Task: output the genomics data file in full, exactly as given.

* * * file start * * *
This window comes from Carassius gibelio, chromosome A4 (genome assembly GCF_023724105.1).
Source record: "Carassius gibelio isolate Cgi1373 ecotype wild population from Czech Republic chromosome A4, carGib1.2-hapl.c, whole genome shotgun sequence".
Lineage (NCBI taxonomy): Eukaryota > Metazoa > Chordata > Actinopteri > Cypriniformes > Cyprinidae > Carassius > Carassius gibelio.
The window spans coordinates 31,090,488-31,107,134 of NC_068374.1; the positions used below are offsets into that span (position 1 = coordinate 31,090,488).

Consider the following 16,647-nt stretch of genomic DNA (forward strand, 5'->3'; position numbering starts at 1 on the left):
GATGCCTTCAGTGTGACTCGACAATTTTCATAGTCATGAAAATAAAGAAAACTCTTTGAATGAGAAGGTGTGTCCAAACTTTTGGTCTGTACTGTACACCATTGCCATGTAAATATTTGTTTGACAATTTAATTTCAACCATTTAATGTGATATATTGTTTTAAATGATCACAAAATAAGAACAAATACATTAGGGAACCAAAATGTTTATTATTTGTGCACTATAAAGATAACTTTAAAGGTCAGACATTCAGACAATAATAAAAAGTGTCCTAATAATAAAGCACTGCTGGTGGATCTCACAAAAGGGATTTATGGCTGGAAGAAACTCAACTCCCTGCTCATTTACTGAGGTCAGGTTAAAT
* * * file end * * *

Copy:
This window comes from Carassius gibelio, chromosome A4 (genome assembly GCF_023724105.1).
Source record: "Carassius gibelio isolate Cgi1373 ecotype wild population from Czech Republic chromosome A4, carGib1.2-hapl.c, whole genome shotgun sequence".
Lineage (NCBI taxonomy): Eukaryota > Metazoa > Chordata > Actinopteri > Cypriniformes > Cyprinidae > Carassius > Carassius gibelio.
The window spans coordinates 31,090,488-31,107,134 of NC_068374.1; the positions used below are offsets into that span (position 1 = coordinate 31,090,488).

Consider the following 16,647-nt stretch of genomic DNA (forward strand, 5'->3'; position numbering starts at 1 on the left):
GATGCCTTCAGTGTGACTCGACAATTTTCATAGTCATGAAAATAAAGAAAACTCTTTGAATGAGAAGGTGTGTCCAAACTTTTGGTCTGTACTGTACACCATTGCCATGTAAATATTTGTTTGACAATTTAATTTCAACCATTTAATGTGATATATTGTTTTAAATGATCACAAAATAAGAACAAATACATTAGGGAACCAAAATGTTTATTATTTGTGCACTATAAAGATAACTTTAAAGGTCAGACATTCAGACAATAATAAAAAGTGTCCTAATAATAAAGCACTGCTGGTGGATCTCACAAAAGGGATTTATGGCTGGAAGAAACTCAACTCCCTGCTCATTTACTGAGGTCAGGTTAAAT